Trespassers should know Bumble Bee Law!
Are you a trespasser? Do you frequently find yourself on someone else's property? Then, you should become familiar with Bumble Bee law.
There are certain rules that have been established when it comes to real estate and bumble bees and people chasing them. You might wonder why, but making honey is a valuable business and it is engaged in by both fulltime and part-time beekeepers.
By the way, an "apiary" is a place where bees and beekeeping equipment are kept. This is one word that you should memorize, so when you are caught trespassing, it will immediately come to mind.
So, here are some of the rules:
Bees in hive private property
2. Bees reared and kept in hives are private property.
Right of owner to pursue and recover swarm
3. (1) Subject to subsections (2), (3) and (4), where a swarm of bees leaves a hive, the owner of the swarm may enter upon the premises of any person and recover the swarm.
Where owner declines to pursue swarm
(2) Where the owner of a swarm of bees that leaves its hive declines to pursue it and another person takes up the pursuit, such other person is subrogated to all the rights of the owner in respect of the swarm.
Owner of premises to be notified
(3) Where the right to recover a swarm of bees is claimed under subsection (1) or (2), the person claiming the swarm shall notify the owner of the premises on which the swarm has settled before entering the premises and shall compensate the owner for any damage to the premises caused by the entry.
When right of property in swarm lost
(4) Where a swarm of bees leaves a hive and settles in an occupied hive owned by a person other than the owner of the swarm, the owner of the swarm loses all right of property in the swarm.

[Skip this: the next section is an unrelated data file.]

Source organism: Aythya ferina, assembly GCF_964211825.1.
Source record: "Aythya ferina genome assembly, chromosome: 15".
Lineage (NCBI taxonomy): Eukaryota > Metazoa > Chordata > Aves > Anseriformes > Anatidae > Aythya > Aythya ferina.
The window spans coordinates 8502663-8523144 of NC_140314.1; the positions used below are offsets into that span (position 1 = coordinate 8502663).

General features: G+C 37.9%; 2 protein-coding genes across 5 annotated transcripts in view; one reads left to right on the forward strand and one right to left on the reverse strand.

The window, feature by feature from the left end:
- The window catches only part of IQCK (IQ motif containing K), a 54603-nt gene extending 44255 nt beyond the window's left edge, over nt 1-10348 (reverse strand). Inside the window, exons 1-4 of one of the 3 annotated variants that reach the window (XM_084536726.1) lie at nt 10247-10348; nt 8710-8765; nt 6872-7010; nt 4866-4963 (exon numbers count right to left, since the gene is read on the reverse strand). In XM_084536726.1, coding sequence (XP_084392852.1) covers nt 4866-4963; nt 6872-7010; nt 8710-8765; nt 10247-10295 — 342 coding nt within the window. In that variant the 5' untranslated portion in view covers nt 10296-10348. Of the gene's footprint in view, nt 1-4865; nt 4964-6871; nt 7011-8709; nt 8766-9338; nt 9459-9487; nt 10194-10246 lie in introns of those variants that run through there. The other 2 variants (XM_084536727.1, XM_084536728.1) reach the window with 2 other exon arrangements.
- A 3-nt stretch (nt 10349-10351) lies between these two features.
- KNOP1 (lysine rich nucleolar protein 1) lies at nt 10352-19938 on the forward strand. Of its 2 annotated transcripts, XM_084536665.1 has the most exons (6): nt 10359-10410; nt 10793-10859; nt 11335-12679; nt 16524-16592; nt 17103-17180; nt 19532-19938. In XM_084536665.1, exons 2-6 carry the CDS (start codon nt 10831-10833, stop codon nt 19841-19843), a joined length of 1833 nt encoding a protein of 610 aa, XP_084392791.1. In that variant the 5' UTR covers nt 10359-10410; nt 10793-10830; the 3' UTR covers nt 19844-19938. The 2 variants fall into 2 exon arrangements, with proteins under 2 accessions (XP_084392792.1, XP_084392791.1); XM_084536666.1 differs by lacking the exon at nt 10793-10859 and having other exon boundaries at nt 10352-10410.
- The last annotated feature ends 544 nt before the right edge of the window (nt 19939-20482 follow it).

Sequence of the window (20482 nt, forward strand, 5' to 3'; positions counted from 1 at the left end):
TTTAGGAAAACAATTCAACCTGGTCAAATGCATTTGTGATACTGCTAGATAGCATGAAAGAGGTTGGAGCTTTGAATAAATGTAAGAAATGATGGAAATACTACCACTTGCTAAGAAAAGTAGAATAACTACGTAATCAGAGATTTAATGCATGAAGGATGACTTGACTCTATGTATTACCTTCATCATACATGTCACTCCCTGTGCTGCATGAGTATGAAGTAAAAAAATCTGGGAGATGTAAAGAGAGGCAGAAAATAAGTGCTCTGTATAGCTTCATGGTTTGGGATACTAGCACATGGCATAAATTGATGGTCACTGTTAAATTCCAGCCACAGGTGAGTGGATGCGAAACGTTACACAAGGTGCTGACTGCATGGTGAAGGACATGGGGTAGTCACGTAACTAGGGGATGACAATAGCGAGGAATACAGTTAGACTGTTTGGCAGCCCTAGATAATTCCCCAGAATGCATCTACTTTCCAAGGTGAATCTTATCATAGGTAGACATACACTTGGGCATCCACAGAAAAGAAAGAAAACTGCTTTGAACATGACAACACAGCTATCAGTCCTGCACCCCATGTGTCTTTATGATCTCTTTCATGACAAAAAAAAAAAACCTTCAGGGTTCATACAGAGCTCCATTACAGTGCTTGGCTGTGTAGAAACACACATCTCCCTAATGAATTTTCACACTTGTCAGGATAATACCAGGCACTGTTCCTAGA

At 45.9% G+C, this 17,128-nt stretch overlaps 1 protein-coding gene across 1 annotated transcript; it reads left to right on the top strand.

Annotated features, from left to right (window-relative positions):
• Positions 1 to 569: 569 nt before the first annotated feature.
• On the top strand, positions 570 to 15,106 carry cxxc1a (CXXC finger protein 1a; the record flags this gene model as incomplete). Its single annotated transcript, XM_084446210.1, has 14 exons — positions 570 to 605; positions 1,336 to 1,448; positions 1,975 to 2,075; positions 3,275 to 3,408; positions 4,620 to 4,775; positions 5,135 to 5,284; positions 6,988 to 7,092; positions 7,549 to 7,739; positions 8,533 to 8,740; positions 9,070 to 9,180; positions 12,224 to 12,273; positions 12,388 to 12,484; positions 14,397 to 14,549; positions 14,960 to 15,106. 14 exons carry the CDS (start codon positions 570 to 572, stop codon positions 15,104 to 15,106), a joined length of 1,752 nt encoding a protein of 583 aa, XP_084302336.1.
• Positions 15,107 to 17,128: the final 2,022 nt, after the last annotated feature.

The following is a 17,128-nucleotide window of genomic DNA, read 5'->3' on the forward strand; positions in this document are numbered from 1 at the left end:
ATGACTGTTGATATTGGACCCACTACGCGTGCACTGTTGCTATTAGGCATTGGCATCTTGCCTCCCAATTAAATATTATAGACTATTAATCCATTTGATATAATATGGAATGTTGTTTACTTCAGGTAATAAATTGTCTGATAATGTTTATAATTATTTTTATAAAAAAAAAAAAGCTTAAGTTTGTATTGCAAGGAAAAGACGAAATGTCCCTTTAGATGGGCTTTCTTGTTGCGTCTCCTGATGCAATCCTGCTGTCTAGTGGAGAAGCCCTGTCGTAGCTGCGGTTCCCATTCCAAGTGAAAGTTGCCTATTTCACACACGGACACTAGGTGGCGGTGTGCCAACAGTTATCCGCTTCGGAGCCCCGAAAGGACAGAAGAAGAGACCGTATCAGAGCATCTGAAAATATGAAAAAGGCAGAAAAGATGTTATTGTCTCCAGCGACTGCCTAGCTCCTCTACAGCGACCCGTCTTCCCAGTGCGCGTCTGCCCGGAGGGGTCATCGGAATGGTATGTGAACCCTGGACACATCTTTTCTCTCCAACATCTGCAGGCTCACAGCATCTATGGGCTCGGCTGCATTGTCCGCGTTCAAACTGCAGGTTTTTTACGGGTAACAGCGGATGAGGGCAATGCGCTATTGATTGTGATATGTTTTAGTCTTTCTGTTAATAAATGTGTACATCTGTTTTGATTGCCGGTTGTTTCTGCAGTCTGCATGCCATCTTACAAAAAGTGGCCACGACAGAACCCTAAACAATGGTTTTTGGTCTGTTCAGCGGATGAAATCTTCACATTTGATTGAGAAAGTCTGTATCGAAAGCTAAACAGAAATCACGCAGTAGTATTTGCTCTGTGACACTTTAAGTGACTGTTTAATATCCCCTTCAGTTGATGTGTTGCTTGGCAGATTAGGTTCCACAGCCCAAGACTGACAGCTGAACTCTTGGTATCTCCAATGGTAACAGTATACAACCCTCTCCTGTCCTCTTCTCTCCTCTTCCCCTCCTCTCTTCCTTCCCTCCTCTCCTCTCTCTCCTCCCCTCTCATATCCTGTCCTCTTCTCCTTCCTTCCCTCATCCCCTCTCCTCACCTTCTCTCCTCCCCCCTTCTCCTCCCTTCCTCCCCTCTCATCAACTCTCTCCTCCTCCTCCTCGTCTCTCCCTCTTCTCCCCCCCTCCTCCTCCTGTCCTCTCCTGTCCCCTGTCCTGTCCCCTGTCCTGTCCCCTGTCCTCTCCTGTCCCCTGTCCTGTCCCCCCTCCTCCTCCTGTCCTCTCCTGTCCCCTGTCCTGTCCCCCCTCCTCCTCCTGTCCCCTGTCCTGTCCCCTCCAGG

So, when it comes to bees, you own them, if they are in a hive on your property. And you can chase them if they fly away, even onto someone else's property. You better be a good runner, because if you slow down, and it appears that you may have given up, someone else and this could be anyone, can take up the chase. And, what's worse, is they get all your rights. In fact, they can continue the chase while you are catching your breath.
The only little qualification here is that you are supposed to notify the owner first. But, that could be difficult when you are in hot pursuit.
Also, it would probably be best if you had some sort of net with you. Otherwise, you just look like an ordinary trespasser. And, remember you are after the swarm, not just one bee. Billy Bee doesn't count, but he and a few friends will. Now, I'm not quite sure whether two bees constitute a swarm or not.
Up until now we have considered you as the aggressor chasing after this swarm of bees all seeking a new hive. However, I would not think it unreasonable to be running from the bees. You would have to say that you were attempting to lure them back. If they can't be found, then they just can't fly as fast as you can run.
This is a great piece of legislation to have in mind if you are a frequent trespasser. It's just as good as being a surveyor (who is legally allowed to trespass everywhere) and you don't have to lug all that equipment around.
Just remember when you are confronted:
· You are chasing a swarm of bees
· You are luring a swarm of bees
· The bees were not your bees
· The bees belonged to someone else
· That other person obviously ran out of breath
· So, you are in hot pursuit
· You are now legally subrogated to all of the former owner's rights
· You are the legal owner of the swarm of bees
· You haven't named them yet because you haven't caught them
· You thought that your swarm of bees had settled on someone's property
· You just didn't quite have a chance to notify them yet
· You are aware of your legal obligation to compensate the owner for any damage
And, that's the legal reason why you are on someone else's property. You can't be a trespasser. You're a bee chaser. You are simply exercising your rights under the Bees Act. One other piece of advice: carry a net!
Brian Madigan LL.B., Broker